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How, I ask, would a breeder know such a thing about a dog who has never manifested any aggression toward anything or anyone? Who has been nothing but intensely loyal and gentle? Our hearts are broken, but we will go on and give our girl the good life that she - and all of us deserve. Thanks again for your responses, and I look forward to reading your feedback.
I don't think a breeder could ever be 100% sure about anything, which is why it's such a risky process. I have learned enough over the years that I wouldn't ever put myself or my dog through this process, and if it was a dream of mine I would only ever even consider it if I had a mentor with years of experience to hold my hand and walk me through the process.

I've followed this thread and am sorry for your heartbreak. Is there anyway to move the whelping box out of the garage and into the main area of the house? If the mother is a house dog, maybe she would feel a bit calmer in the house with her family. Has the vet given you any other feedback on how to manage this safely until the puppies are older?


I am so glad to hear that you plan to spay the mother. I hope you receive the guidance you need, we have some very knowledgeable folks here. I'll be praying for you.
 

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Hi Nolefan - thank you for your thoughtful response. Yes, I too agree that spaying Tibbie is wise at this time, but of course it is a heartbreak to us. We looked toward her - and her fabulous pedigree and sweet disposition - to be the foundation of a long and happy breeding program. I realize in reading it that I left out the support I have had - my breeder (of 17 years), her friend and helper (with 11 years experience), my dog handler - who has known and shown both of our dogs for 3 years and bred Irish Setters from the age of 8 to 28, and has been a handler for 40 years, the breeder (for 20+ years) of my Havanese (she began with Keeshounds), my reproductive vet specialist, my local vet, my kennel club, and this forum. I have owned and loved dogs for 50 of my 60 years. I have always, always, always spayed and neutered my pets. This has been a lifelong dream of mine, that has involved intense study, attendance at seminars, and questioning my mentors. They have been encouraging to me in my pursuit of becoming a reliable and responsible breeder, feeling that I was "right for the job" (lol!) following a career of 40+ year in nursing, ministry and psychotherapy. I come here to share with the community and seek it's wisdom and counsel as I take on the task that others may not feel prepared or willing to pursue - becoming a responsible, knowledgable, and successful breeder of our beloved Golden Retrievers. I continue to be appreciative to all of you for sharing your own experiences and knowledge.
 

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Wow, that really stinks. But you are smart in deciding that this will be it. Every golden that I have bred refuses to leave the pups and the whelping box for the first few days..I always have to use a leash to get them outside. But you are not alone.. the person who handled my goldens never left her mamas alone with their pups (different breed). One year, the grandma of the litter crushed a pup's skull. This left the pup with many medical issues and temperament issues. Fortunately, an ear missing is purely cosmetic. Good luck with your pup. And someone on this forum with more experience breeding than me, may disagree, but I think that mothering,whelping, ease of breeding, etc carry a genetic basis. Years ago, I knew a golden breeder that had to muzzle her bitch so the pups could nurse...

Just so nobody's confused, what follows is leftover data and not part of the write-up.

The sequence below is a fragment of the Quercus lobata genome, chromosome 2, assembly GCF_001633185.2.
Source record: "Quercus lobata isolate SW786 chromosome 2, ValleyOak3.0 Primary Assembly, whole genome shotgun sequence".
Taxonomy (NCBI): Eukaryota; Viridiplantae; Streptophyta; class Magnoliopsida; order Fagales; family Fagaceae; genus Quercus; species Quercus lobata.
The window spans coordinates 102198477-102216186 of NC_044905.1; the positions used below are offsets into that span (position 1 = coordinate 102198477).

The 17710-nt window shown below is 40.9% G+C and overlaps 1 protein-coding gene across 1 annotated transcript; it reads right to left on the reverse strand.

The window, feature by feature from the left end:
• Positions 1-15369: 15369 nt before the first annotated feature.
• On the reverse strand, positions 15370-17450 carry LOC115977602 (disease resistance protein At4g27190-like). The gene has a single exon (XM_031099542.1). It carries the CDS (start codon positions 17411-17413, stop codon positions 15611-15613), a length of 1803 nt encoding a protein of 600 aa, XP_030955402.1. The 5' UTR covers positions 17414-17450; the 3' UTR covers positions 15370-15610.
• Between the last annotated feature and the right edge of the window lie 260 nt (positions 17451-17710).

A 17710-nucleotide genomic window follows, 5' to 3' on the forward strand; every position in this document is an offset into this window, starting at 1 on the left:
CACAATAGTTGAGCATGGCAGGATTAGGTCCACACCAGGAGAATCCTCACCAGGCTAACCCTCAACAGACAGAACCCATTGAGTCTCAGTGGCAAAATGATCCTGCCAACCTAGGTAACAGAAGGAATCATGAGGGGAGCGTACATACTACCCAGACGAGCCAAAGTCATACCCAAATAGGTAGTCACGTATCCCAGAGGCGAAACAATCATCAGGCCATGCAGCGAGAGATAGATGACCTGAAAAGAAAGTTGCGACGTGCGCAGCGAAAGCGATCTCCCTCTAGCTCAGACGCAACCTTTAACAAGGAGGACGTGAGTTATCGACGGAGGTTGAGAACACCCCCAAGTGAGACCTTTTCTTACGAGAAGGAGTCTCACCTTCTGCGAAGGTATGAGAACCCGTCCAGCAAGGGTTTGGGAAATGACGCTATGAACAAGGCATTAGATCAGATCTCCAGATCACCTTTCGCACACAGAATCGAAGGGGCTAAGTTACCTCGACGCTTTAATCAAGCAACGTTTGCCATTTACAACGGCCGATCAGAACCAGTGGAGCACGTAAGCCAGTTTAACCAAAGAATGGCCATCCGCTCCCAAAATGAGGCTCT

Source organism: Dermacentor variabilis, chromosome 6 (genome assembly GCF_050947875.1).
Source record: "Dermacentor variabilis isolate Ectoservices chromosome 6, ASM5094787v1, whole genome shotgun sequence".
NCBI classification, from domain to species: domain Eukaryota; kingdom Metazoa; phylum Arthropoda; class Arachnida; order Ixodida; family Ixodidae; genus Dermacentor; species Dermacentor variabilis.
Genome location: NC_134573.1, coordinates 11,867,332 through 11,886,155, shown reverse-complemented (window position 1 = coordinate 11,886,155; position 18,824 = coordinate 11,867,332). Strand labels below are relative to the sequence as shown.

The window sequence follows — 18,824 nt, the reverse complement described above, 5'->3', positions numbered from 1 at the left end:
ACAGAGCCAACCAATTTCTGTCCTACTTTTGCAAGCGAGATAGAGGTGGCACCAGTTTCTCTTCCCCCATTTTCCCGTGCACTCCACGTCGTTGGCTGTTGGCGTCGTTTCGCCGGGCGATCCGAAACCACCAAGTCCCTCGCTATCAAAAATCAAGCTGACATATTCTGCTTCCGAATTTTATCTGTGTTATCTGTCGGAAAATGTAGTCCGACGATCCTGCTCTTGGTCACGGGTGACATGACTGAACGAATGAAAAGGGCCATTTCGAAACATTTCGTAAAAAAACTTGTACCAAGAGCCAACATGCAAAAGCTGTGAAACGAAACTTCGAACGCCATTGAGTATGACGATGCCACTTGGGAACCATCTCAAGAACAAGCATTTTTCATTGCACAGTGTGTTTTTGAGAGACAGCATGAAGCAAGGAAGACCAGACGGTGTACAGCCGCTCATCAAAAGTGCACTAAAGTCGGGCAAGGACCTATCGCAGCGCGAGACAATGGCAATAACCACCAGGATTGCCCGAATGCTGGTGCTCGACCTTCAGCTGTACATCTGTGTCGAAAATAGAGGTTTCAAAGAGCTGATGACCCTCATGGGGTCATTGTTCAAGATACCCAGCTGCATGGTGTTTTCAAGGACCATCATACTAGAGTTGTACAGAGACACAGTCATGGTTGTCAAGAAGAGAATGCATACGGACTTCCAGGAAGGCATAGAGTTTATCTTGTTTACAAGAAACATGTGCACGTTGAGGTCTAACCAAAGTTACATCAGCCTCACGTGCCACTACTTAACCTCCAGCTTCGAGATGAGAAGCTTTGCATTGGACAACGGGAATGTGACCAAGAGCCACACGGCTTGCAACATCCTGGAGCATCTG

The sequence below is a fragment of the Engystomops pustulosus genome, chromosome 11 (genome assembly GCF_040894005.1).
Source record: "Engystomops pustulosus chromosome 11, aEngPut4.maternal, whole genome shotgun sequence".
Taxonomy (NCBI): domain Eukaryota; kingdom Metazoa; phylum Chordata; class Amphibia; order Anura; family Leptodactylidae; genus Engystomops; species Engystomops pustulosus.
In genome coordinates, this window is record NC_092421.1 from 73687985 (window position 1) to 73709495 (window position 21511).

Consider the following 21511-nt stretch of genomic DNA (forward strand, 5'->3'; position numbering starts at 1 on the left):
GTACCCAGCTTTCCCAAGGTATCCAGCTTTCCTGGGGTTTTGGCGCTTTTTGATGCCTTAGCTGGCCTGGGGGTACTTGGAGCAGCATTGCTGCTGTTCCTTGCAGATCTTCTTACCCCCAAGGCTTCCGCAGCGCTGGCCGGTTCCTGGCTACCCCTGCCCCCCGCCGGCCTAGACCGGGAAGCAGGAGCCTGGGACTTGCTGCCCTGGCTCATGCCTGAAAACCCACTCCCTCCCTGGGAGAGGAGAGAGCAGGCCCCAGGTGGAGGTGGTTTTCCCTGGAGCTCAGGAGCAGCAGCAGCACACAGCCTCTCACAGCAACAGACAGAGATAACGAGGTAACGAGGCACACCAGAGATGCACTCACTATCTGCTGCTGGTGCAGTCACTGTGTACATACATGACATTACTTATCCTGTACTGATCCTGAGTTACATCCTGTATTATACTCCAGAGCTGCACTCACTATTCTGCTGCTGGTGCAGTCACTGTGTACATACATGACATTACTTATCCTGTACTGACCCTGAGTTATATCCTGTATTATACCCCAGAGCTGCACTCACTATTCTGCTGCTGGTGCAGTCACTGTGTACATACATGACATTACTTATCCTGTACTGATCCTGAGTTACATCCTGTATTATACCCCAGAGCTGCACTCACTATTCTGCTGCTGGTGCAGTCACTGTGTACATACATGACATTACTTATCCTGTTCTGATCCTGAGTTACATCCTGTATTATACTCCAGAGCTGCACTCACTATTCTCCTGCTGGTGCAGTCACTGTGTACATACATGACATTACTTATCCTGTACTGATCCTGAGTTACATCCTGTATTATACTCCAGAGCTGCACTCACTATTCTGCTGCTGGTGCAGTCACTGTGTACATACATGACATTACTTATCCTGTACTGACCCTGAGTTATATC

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Grumpy Old Man
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I would have a long conversation with a good Repro Vet. It sounds like chemically something is "off", Thyroid, Hormones, etc. That also plays into why it is such a small litter, not uniform in size and the unpredictable swings in behaviour.

Spaying is probably the best course, but "when" could make a huge difference for her.
 

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Discussion Starter #15
Thanks to both of your for thoughtful replies. Mike, she's been on Throid per the repro vet for about a year, and had levels checked all during the pregnancy and leading up to the whelping. The repro vet stated that she was surprised by the small litter too, because litter from this stud (it was surgical implantation, which is supposed to yield higher #s of pups than ai) has thrown litters of 6 or more constantly. He has about 250 puppies out there now. I am fine with accepting that perhaps this HAS been a genetic problem with Tibbie's line, as her mother also had some conception problems and had some fetal reabsorption. I wonder if a low estrogen or estradial level could be causing the small litters and the lack of mothering moxie. No, I'll not breed her again to prove my point. But thank you VERY MUCH for helping me to think this through.
 

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Discussion Starter #16
Spaying is probably the best course, but "when" could make a huge difference for her.[/QUOTE]


Please tell me more about "when" - and I'll get into a study of that topic next! :)
 

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Did you say you plan to keep a puppy from this litter? My biggest concern is not only are temperament issues like this somewhat genetic, but that the mother of these puppies is going to be the biggest role in their development for the first 4-6 weeks of their life. (as you slowly start influencing them more). They will not learn to be stable happy puppies from her, but some of the reactions she has, will surely be taught to them, on some level. That to me, is why temperament of the mother of any dog I am considering to keep as a breeding/show dog, is on the very top of the list. Not to discount the temperament of the stud, that is important too, but the mother raises the litter. I would be sure to discuss this perspective to the pet homes you have lined up, and I would be sure to have a serious evaluation of each puppy before they leave your home.

Would you mind sharing her pedigree with us?
 

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Discussion Starter #18
Here is my issue with sharing her pedigree, which I am very proud of. While I acknowledge that her issues with her puppies COULD be genetic, I also was present for the whelping of her first pup - a 21 ounce male, presenting breech, which had to be pulled. It was an awful ordeal for her and that COULD be a reason why she has had an attachment issue. I would hate to see her, or her lineage receive a label from otherwise helpful folks, which she did not deserve. Would you also feel cautious if it were your dog? I know the whelping/attachment history of her mother and grandmother, who manifested no problems with their litters.
 

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Discussion Starter #19
I would be sure to have a serious evaluation of each puppy before they leave your home.

Would you mind sharing her pedigree with us?
I am already in contact with three breeder contacts who have graciously agreed to come for evals. Thanks for that tip. I have also updated the buyer of the large male regarding Tibbie's problems. None of my pups are going to homes with full registrations, and our contract includes spay/neuter agreements.
 

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You can search on K9data by call name--you shouldn't be ashamed of her pedigree, breeding isn't perfect, the best you can do is stand by your pup and her offspring.